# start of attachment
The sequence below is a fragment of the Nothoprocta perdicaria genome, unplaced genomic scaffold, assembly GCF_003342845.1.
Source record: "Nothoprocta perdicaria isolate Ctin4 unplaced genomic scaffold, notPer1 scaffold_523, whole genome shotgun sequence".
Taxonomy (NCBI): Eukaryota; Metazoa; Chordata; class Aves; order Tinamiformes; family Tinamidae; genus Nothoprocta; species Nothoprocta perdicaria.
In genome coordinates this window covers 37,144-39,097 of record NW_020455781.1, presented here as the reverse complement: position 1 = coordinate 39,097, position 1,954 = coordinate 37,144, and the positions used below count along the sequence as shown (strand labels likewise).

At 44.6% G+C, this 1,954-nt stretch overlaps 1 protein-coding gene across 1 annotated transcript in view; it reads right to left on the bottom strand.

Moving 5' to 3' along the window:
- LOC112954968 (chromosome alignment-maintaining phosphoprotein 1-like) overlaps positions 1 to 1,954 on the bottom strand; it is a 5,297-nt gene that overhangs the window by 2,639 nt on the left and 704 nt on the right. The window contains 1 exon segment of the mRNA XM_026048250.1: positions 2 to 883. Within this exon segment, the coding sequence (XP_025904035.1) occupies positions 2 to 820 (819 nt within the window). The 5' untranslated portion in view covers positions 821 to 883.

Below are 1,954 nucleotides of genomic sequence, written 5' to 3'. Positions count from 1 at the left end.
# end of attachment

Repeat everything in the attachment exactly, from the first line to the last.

The sequence below is a fragment of the Nothoprocta perdicaria genome, unplaced genomic scaffold, assembly GCF_003342845.1.
Source record: "Nothoprocta perdicaria isolate Ctin4 unplaced genomic scaffold, notPer1 scaffold_523, whole genome shotgun sequence".
Taxonomy (NCBI): Eukaryota; Metazoa; Chordata; class Aves; order Tinamiformes; family Tinamidae; genus Nothoprocta; species Nothoprocta perdicaria.
In genome coordinates this window covers 37,144-39,097 of record NW_020455781.1, presented here as the reverse complement: position 1 = coordinate 39,097, position 1,954 = coordinate 37,144, and the positions used below count along the sequence as shown (strand labels likewise).

At 44.6% G+C, this 1,954-nt stretch overlaps 1 protein-coding gene across 1 annotated transcript in view; it reads right to left on the bottom strand.

Moving 5' to 3' along the window:
- LOC112954968 (chromosome alignment-maintaining phosphoprotein 1-like) overlaps positions 1 to 1,954 on the bottom strand; it is a 5,297-nt gene that overhangs the window by 2,639 nt on the left and 704 nt on the right. The window contains 1 exon segment of the mRNA XM_026048250.1: positions 2 to 883. Within this exon segment, the coding sequence (XP_025904035.1) occupies positions 2 to 820 (819 nt within the window). The 5' untranslated portion in view covers positions 821 to 883.

Below are 1,954 nucleotides of genomic sequence, written 5' to 3'. Positions count from 1 at the left end.